The Practice of Creativity

Tips to Jump-start Your June for Writing—Do You Know About The ‘Magic Spreadsheet’?

Posted on: June 9, 2014

June provides a great time for us to review the goals, commitments and visions we made at the beginning of the year. Do we even remember the commitments we made in January? Do our goals still take our breath away? Have we already accomplished some of them?

When you think about your writing goals are you feeling a sense of ‘Woo-hoo’ or ‘Uh-oh’? I hope you’re on the side of joy and excitement. If not, then it may be time to take stock of your writing strategies thus far and make some adjustments. There is still plenty of time to meet the writing goals that you set at the beginning of the year. This month, I’m going to suggest some tips that can support your writing.

Tip #1: Track your daily word count using the ‘Magic Spreadsheet’ (or your own system).

I discovered the Magic Spreadsheet from author Mur Lafferty. For many years Mur has hosted a terrific (and addictive) podcast for writers called I Should Be Writing. One of her MFA buddies, Tony Pisculli got inspired to design a support structure that would encourage one of the hardest practices of the writing life to maintain—daily writing. The story goes that he heard that author Cory Doctorow say that if you write about 250 words per day, in a year you’ll have a book. When it comes to writing, small increments of time and energy can yield tremendous results. And, Tony thought on most days, one can write at least 250 words.

So, he designed a system (a spreadsheet) where people can enter their daily 250 word count. He also added elements of ‘gamification’, meaning that it has fun elements–there are points awarded, levels to gain, etc. He circulated it to his MFA community and then over the last two years many other people discovered it and joined in. Currently, it is hosted on Google.

I think the Magic Spreadsheet is brilliant and is a great service to writers. This idea appeals to me on a variety of levels. I love group related activities that provide public support and accountability. I love the idea of friendly competition (it’s all on an honor system), and I love anything that kind of resembles a video game. Score, score, score!

The only thing that you do is enter your name, a few details and then move across the spreadsheet to enter your daily word count and with a click of a button, the program calculates all the other stuff. It’s like magic!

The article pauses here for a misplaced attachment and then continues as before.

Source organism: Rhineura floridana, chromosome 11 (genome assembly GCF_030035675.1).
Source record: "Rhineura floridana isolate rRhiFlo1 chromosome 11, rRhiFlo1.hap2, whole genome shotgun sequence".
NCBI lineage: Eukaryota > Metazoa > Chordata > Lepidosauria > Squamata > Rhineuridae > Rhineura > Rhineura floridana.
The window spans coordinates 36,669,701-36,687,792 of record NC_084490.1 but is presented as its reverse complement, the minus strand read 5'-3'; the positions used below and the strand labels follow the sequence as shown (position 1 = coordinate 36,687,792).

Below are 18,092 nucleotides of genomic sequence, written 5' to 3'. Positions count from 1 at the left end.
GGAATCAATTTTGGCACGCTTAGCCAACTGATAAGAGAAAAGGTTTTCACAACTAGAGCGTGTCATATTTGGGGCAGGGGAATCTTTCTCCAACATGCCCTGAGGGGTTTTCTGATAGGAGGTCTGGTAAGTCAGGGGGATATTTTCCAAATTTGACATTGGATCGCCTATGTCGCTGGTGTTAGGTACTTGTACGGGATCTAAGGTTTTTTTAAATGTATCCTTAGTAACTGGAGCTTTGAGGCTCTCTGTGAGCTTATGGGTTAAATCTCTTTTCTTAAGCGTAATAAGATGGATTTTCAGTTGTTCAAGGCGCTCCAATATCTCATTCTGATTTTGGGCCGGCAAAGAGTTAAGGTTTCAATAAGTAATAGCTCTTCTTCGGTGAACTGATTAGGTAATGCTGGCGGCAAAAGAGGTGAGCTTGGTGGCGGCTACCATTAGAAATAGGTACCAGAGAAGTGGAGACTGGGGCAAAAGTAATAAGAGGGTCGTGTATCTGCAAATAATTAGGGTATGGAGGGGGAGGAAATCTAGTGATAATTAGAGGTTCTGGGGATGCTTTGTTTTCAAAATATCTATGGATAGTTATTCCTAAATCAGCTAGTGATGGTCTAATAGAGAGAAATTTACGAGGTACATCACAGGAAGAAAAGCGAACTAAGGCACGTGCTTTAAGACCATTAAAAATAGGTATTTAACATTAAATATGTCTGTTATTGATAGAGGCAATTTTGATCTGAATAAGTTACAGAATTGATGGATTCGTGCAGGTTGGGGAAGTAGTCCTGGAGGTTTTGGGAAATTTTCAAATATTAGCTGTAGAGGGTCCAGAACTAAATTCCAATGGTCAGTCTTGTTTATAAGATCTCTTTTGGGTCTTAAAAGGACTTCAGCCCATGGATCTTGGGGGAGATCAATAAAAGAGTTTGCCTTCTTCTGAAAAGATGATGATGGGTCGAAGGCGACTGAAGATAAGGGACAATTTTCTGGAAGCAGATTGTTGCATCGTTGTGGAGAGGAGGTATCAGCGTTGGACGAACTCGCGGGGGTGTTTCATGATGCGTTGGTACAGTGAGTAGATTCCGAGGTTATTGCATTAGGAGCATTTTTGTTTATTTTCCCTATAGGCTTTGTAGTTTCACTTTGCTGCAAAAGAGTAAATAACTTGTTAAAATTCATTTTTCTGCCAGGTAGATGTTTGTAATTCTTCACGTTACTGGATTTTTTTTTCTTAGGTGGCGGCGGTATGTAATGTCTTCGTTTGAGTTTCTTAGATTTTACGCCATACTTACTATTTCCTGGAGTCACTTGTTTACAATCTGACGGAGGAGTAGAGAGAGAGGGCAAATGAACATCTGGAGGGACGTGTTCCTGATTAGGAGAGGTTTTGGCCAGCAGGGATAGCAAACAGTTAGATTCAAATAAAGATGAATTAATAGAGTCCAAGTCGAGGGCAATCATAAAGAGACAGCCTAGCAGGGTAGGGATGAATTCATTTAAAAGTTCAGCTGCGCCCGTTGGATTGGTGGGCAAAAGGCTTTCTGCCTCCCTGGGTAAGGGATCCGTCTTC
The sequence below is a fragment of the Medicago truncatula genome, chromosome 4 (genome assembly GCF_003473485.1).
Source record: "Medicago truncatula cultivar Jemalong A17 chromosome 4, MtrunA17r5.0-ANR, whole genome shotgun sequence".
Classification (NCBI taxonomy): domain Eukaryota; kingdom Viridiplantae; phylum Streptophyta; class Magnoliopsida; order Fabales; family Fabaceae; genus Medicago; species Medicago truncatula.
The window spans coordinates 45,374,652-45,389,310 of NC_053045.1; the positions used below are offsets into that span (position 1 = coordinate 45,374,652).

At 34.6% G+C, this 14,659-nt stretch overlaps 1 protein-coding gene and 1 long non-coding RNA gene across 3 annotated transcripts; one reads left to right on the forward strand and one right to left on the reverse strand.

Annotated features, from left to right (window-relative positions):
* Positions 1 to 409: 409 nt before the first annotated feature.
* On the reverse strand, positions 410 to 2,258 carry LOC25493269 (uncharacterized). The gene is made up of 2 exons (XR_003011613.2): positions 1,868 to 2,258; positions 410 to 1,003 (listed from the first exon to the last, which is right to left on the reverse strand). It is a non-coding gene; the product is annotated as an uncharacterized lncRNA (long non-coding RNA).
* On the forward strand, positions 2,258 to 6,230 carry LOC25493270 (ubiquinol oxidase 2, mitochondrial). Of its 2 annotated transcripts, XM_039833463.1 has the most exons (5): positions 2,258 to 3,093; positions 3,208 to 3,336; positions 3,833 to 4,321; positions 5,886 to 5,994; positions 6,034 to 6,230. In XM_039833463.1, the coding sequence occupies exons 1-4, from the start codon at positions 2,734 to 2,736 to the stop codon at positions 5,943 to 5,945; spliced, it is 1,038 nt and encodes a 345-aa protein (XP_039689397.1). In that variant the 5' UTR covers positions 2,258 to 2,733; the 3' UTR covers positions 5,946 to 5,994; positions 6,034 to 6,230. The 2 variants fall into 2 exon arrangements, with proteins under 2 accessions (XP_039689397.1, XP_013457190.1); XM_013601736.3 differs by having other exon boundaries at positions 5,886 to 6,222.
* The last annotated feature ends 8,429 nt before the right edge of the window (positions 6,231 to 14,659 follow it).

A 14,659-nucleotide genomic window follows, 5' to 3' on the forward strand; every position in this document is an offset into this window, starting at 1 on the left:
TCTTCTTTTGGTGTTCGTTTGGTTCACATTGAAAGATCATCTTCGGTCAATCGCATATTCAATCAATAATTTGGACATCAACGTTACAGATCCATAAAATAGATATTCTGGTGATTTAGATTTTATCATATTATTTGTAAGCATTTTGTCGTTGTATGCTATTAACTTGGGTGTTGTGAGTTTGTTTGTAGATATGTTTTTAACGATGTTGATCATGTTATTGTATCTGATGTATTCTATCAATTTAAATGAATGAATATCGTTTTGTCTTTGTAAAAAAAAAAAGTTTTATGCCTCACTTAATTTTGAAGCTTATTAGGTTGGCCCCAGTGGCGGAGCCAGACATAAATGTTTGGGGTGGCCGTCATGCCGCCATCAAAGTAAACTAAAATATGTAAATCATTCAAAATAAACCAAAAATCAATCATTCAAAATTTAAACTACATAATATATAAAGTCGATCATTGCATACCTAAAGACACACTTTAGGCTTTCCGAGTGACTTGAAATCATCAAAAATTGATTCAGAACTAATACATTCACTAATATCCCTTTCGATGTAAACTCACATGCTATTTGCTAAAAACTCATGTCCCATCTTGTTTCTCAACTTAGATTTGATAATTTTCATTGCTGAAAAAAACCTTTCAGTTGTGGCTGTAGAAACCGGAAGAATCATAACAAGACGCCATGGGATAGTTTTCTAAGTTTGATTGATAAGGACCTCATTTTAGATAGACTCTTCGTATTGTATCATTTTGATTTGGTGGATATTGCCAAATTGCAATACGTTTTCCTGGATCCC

People are using the Magic Spreadsheet to make progress on their goals of finishing short stories, novels, plays, and even a few dissertations. You get more points for every day you write and every day you make the 250 word count (but you are of course free to enter in higher word counts).

A few days ago, on my birthday, I found a space on the spreadsheet and entered my name and word count. I wanted to start the spreadsheet on my birthday with the intention of writing every day from now until my birthday next year. I’m a pretty consistent writer, but have never tried to write 7 days a week, no matter what and with a minimum word count. It was a great way to kick off my birthday!

If you’re interested, you can listen to two podcasts here where Mur Lafferty interviews Tony about the Magic Spreadsheet’s origins and about the technology behind the scenes that makes it possible. You can also find all the info about the Magic Spreadsheet and how to join in here. There’s info at the link about the Facebook and Google+ groups. And, BTW, it’s all free! How is that for support?

Give the Magic Spreadsheet a try or set up your own system. Setting a specific and manageable word count (or page length) and sticking to it consistently is a fantastic way to build your writing muscle that is fun and sustainable.

6 Responses to "Tips to Jump-start Your June for Writing—Do You Know About The ‘Magic Spreadsheet’?"

Reblogged this on Heather E. Wright and commented:
I don’t usually reblog, but I think the Magic Spreadsheet described in the following blog would be a great motivator for writers. You and a couple of writing friends could design your own spreadsheet to share on Dropbox or something similar. When you reach a milestone, you can all celebrate with a coffee date or a movie. Teachers could use the spreadsheet idea with rewards along the way for longer projects to encourage students to not leave the majority of the work until the last minute.
I’m actually thinking about trying this on my own. Once school starts, I tend to give up a bit on my writing goals, but even at my busiest, I should be able to write 250 words a day. Hmmm. I’ll let you know what I decide.
If you try something like this with a writing group, or your class, or you’re already using the Magic Spreadsheet, please add a comment to let us know how it worked for you. Berger has updated her progress with the spreadsheet, and you can read about her success here:


Hi Heather,
Thanks for visiting and the re-blog. I’m am academic and LOVE you suggestion to get our students to try this, too. Great idea!


That’s what sharing good ideas does–helps people come up with more good ideas! All the best. H


I’ve searched over 1/2 hour to find an actual link to the Magic. What the heck is the direct link…Pleeeeze.


Hi Jeff,
Here is the direct link:
In my first post on the MS, you’ll find out about the history, but the directions on the link above are pretty clear. Good luck and if you get stuck, come back here or check on FB where the creators of the MS hangout in the group ‘Magic Spreadsheet where they can answer more questions.


[…] she only lived an hour away. We both like to read and write speculative fiction, are great fans of ‘The Magic Spreadsheet’ (a writing accountability tool), and are bloggers. Samantha’s wonderful blog is called ‘The […]


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Michele Tracy Berger

Michele Tracy Berger

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